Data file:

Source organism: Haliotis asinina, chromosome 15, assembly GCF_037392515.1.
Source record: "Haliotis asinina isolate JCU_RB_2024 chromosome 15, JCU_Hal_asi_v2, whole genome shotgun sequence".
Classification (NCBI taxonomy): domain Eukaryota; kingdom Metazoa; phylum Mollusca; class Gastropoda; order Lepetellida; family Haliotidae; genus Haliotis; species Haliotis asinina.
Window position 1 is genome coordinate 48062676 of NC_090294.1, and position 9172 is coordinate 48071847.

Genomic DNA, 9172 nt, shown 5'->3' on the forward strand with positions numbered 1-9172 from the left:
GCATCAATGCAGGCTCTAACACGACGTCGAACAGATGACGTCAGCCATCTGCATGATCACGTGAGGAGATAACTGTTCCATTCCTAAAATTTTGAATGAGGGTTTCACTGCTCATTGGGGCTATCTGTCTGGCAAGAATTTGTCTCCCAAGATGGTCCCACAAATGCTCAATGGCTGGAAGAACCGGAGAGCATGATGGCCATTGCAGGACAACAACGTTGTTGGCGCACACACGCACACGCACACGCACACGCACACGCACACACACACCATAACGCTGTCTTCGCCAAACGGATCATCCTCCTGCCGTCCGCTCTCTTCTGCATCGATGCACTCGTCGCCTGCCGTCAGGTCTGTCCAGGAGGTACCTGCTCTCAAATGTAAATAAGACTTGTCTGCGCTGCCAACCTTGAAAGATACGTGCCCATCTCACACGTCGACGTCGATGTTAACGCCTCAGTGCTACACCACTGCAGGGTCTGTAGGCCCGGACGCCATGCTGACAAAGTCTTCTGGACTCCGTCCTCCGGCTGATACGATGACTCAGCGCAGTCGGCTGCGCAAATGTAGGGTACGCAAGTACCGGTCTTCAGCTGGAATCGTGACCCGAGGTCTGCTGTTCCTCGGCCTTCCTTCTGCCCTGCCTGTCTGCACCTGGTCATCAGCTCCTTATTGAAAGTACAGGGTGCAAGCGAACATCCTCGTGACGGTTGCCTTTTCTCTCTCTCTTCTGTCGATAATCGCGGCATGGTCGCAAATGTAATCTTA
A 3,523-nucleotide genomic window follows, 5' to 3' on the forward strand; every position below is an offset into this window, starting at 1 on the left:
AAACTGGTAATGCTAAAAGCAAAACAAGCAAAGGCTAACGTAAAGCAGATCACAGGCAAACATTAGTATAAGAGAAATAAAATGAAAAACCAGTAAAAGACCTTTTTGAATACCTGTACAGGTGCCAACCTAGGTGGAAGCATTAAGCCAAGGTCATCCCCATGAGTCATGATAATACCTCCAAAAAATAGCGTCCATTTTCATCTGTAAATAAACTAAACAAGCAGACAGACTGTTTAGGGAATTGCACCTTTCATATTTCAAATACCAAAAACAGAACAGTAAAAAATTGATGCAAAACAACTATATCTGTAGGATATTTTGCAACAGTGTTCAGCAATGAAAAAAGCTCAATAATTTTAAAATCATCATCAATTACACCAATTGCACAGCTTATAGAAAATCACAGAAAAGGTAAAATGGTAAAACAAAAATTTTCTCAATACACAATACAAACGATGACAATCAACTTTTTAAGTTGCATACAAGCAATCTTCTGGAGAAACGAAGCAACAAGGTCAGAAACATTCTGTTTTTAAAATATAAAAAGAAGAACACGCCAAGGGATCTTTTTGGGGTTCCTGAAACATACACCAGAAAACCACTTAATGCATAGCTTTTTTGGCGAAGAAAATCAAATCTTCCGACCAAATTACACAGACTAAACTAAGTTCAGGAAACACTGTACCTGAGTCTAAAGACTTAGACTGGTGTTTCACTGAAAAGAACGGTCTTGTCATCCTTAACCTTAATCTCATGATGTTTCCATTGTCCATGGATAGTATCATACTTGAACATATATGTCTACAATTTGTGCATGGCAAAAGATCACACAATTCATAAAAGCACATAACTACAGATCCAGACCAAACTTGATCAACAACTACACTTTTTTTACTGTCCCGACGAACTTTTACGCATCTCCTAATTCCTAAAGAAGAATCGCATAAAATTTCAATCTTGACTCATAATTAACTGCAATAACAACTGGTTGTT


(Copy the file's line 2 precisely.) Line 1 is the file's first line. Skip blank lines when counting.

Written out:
Source record: "Haliotis asinina isolate JCU_RB_2024 chromosome 15, JCU_Hal_asi_v2, whole genome shotgun sequence".